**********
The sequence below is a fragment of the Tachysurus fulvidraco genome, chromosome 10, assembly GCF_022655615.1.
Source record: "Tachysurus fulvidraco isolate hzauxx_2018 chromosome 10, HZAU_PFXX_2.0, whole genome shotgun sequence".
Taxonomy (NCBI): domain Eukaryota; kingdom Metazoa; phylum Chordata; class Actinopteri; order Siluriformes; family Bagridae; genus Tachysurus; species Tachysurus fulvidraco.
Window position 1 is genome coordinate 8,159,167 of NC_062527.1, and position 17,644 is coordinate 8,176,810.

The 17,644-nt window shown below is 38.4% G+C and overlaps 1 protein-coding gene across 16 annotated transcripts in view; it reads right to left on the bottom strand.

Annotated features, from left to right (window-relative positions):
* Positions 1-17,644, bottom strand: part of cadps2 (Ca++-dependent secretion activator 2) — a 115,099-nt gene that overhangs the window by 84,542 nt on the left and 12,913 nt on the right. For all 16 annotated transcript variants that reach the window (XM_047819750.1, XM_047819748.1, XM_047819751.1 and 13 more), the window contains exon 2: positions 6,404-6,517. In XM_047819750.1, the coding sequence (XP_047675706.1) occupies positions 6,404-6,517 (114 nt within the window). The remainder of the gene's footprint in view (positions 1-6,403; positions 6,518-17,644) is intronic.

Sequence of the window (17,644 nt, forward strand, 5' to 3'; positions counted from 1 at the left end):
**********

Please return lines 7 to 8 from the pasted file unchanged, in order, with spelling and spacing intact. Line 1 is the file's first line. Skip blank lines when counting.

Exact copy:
* Positions 1-17,644, bottom strand: part of cadps2 (Ca++-dependent secretion activator 2) — a 115,099-nt gene that overhangs the window by 84,542 nt on the left and 12,913 nt on the right. For all 16 annotated transcript variants that reach the window (XM_047819750.1, XM_047819748.1, XM_047819751.1 and 13 more), the window contains exon 2: positions 6,404-6,517. In XM_047819750.1, the coding sequence (XP_047675706.1) occupies positions 6,404-6,517 (114 nt within the window). The remainder of the gene's footprint in view (positions 1-6,403; positions 6,518-17,644) is intronic.

Sequence of the window (17,644 nt, forward strand, 5' to 3'; positions counted from 1 at the left end):